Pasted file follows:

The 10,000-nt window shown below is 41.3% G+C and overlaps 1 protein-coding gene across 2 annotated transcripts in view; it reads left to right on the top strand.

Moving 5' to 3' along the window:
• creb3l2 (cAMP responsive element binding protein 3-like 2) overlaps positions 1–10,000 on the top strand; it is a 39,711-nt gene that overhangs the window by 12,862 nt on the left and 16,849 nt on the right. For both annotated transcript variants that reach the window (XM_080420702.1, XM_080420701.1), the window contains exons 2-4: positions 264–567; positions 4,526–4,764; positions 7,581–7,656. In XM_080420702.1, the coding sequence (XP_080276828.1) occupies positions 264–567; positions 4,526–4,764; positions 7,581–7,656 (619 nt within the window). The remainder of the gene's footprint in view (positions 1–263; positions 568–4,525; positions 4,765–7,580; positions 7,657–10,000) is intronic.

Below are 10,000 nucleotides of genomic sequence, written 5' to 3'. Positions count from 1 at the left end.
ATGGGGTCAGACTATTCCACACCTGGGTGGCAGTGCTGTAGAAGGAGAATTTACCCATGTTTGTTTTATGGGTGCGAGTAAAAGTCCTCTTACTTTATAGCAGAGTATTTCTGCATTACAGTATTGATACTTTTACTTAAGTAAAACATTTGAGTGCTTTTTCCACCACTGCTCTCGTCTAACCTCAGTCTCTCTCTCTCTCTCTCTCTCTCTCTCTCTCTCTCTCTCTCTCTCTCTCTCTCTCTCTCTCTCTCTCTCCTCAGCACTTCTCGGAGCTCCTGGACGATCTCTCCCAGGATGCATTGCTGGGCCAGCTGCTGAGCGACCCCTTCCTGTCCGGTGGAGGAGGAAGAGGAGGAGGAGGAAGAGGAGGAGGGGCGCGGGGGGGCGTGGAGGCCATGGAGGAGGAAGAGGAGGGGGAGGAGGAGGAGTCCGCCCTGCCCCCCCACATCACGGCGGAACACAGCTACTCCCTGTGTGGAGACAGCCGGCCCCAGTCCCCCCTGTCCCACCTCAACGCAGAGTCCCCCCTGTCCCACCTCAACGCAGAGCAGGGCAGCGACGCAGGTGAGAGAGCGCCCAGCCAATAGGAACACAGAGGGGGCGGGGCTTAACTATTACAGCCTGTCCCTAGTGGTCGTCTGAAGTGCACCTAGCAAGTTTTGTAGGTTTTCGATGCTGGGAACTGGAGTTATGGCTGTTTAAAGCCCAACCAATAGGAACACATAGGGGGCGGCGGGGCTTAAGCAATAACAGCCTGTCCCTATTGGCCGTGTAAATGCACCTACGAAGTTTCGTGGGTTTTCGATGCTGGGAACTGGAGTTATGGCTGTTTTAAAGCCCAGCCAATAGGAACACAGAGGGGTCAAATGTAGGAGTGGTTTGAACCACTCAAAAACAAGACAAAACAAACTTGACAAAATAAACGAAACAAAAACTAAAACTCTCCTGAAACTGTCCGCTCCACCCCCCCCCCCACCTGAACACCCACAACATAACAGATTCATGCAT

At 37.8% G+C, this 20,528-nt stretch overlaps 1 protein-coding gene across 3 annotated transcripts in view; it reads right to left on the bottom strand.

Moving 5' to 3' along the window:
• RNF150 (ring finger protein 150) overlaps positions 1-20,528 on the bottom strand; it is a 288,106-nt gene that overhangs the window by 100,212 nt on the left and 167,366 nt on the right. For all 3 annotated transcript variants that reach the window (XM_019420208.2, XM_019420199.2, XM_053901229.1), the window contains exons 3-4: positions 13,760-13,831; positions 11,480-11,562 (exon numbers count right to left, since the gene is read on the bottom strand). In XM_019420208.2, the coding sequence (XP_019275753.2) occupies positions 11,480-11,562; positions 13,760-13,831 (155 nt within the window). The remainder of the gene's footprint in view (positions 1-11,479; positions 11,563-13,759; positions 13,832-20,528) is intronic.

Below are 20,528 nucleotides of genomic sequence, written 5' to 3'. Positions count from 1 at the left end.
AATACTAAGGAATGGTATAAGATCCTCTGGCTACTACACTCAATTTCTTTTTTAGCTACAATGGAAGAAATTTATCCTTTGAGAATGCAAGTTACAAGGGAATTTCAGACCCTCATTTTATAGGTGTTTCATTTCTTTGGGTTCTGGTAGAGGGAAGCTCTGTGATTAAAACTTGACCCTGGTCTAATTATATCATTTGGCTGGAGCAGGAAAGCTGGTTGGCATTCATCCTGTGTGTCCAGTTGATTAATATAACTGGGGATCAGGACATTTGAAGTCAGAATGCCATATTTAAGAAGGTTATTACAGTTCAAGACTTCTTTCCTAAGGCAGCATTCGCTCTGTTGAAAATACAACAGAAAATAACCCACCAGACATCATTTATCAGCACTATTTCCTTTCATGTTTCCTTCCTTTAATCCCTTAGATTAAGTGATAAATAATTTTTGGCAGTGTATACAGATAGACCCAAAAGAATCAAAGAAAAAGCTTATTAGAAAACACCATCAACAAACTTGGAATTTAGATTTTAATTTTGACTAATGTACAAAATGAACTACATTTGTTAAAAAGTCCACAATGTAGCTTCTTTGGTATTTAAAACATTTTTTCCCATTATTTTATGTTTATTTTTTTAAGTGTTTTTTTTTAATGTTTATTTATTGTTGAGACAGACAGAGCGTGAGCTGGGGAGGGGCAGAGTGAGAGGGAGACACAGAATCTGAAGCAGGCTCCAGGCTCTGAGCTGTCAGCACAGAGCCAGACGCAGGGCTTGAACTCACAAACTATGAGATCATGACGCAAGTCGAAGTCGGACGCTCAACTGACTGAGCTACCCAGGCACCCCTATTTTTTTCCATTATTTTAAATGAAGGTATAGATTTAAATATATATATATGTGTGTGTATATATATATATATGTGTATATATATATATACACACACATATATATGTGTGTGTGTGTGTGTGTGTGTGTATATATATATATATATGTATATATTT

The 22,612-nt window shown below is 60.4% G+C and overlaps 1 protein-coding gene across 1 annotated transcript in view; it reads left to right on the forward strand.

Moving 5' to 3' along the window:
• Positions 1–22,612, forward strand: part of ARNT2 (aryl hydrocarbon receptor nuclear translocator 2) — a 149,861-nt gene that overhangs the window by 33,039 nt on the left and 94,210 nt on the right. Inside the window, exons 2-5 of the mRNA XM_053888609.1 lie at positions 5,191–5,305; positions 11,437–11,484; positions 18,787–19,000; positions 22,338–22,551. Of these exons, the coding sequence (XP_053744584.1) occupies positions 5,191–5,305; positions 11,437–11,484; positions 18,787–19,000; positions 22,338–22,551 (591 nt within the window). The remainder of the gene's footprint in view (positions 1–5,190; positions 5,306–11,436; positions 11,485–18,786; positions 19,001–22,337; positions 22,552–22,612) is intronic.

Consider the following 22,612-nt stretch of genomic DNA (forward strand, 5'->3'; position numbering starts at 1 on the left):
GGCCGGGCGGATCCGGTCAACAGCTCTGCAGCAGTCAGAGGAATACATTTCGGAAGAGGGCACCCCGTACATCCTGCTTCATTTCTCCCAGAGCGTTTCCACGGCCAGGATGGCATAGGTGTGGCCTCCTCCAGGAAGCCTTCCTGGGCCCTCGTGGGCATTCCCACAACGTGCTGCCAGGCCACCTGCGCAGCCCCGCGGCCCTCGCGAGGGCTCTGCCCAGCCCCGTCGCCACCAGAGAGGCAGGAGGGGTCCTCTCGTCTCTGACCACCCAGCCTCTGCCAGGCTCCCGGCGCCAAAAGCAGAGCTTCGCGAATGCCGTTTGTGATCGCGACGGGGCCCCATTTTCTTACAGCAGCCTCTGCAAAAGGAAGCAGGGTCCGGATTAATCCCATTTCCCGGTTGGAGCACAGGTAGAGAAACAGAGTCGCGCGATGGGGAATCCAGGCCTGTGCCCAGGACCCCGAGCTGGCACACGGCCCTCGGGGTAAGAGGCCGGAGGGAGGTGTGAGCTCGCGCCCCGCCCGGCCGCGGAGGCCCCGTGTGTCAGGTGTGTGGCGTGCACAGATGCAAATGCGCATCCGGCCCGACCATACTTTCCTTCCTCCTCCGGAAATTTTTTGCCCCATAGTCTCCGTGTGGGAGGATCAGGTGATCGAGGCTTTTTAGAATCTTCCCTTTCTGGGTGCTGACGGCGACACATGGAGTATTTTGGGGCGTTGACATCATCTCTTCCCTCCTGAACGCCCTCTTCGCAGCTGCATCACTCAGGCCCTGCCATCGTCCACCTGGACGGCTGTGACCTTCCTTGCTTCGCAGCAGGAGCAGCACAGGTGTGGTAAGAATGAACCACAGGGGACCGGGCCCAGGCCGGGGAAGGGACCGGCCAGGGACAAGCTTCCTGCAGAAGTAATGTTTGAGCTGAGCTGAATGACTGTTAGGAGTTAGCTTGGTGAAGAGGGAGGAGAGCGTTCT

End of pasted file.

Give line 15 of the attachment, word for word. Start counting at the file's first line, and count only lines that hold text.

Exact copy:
GGCCGGGCGGATCCGGTCAACAGCTCTGCAGCAGTCAGAGGAATACATTTCGGAAGAGGGCACCCCGTACATCCTGCTTCATTTCTCCCAGAGCGTTTCCACGGCCAGGATGGCATAGGTGTGGCCTCCTCCAGGAAGCCTTCCTGGGCCCTCGTGGGCATTCCCACAACGTGCTGCCAGGCCACCTGCGCAGCCCCGCGGCCCTCGCGAGGGCTCTGCCCAGCCCCGTCGCCACCAGAGAGGCAGGAGGGGTCCTCTCGTCTCTGACCACCCAGCCTCTGCCAGGCTCCCGGCGCCAAAAGCAGAGCTTCGCGAATGCCGTTTGTGATCGCGACGGGGCCCCATTTTCTTACAGCAGCCTCTGCAAAAGGAAGCAGGGTCCGGATTAATCCCATTTCCCGGTTGGAGCACAGGTAGAGAAACAGAGTCGCGCGATGGGGAATCCAGGCCTGTGCCCAGGACCCCGAGCTGGCACACGGCCCTCGGGGTAAGAGGCCGGAGGGAGGTGTGAGCTCGCGCCCCGCCCGGCCGCGGAGGCCCCGTGTGTCAGGTGTGTGGCGTGCACAGATGCAAATGCGCATCCGGCCCGACCATACTTTCCTTCCTCCTCCGGAAATTTTTTGCCCCATAGTCTCCGTGTGGGAGGATCAGGTGATCGAGGCTTTTTAGAATCTTCCCTTTCTGGGTGCTGACGGCGACACATGGAGTATTTTGGGGCGTTGACATCATCTCTTCCCTCCTGAACGCCCTCTTCGCAGCTGCATCACTCAGGCCCTGCCATCGTCCACCTGGACGGCTGTGACCTTCCTTGCTTCGCAGCAGGAGCAGCACAGGTGTGGTAAGAATGAACCACAGGGGACCGGGCCCAGGCCGGGGAAGGGACCGGCCAGGGACAAGCTTCCTGCAGAAGTAATGTTTGAGCTGAGCTGAATGACTGTTAGGAGTTAGCTTGGTGAAGAGGGAGGAGAGCGTTCT